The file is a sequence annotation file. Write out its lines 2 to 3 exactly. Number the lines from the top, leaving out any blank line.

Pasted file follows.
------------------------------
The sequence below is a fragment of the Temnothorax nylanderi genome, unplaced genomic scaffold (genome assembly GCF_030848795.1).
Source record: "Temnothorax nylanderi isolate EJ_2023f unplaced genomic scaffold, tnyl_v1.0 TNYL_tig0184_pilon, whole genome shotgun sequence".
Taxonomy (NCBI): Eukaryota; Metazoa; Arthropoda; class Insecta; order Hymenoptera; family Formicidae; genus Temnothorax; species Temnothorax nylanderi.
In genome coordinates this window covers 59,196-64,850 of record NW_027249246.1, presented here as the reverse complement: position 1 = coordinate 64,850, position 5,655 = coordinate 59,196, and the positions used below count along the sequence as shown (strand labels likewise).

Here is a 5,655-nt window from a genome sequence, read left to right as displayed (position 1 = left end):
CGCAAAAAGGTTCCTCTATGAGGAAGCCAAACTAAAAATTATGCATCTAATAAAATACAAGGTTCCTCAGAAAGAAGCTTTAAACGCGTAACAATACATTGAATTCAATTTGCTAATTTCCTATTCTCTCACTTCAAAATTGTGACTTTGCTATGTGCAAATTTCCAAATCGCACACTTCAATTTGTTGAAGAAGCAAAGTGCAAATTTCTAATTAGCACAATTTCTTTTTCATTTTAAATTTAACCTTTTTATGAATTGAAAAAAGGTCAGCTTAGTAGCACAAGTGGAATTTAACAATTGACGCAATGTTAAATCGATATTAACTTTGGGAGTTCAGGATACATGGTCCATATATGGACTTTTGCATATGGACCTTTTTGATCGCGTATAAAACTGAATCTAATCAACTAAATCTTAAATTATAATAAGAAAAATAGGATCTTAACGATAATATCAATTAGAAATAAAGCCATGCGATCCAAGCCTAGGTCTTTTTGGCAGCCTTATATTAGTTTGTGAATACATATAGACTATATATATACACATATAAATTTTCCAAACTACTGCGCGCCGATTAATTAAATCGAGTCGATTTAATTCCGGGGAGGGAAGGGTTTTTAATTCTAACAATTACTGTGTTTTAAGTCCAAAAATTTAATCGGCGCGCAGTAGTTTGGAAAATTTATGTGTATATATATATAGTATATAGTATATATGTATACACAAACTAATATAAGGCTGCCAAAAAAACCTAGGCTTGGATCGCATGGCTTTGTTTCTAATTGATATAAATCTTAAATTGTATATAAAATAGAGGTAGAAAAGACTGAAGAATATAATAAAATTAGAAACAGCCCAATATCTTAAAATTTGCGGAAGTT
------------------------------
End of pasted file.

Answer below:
Source record: "Temnothorax nylanderi isolate EJ_2023f unplaced genomic scaffold, tnyl_v1.0 TNYL_tig0184_pilon, whole genome shotgun sequence".
Taxonomy (NCBI): Eukaryota; Metazoa; Arthropoda; class Insecta; order Hymenoptera; family Formicidae; genus Temnothorax; species Temnothorax nylanderi.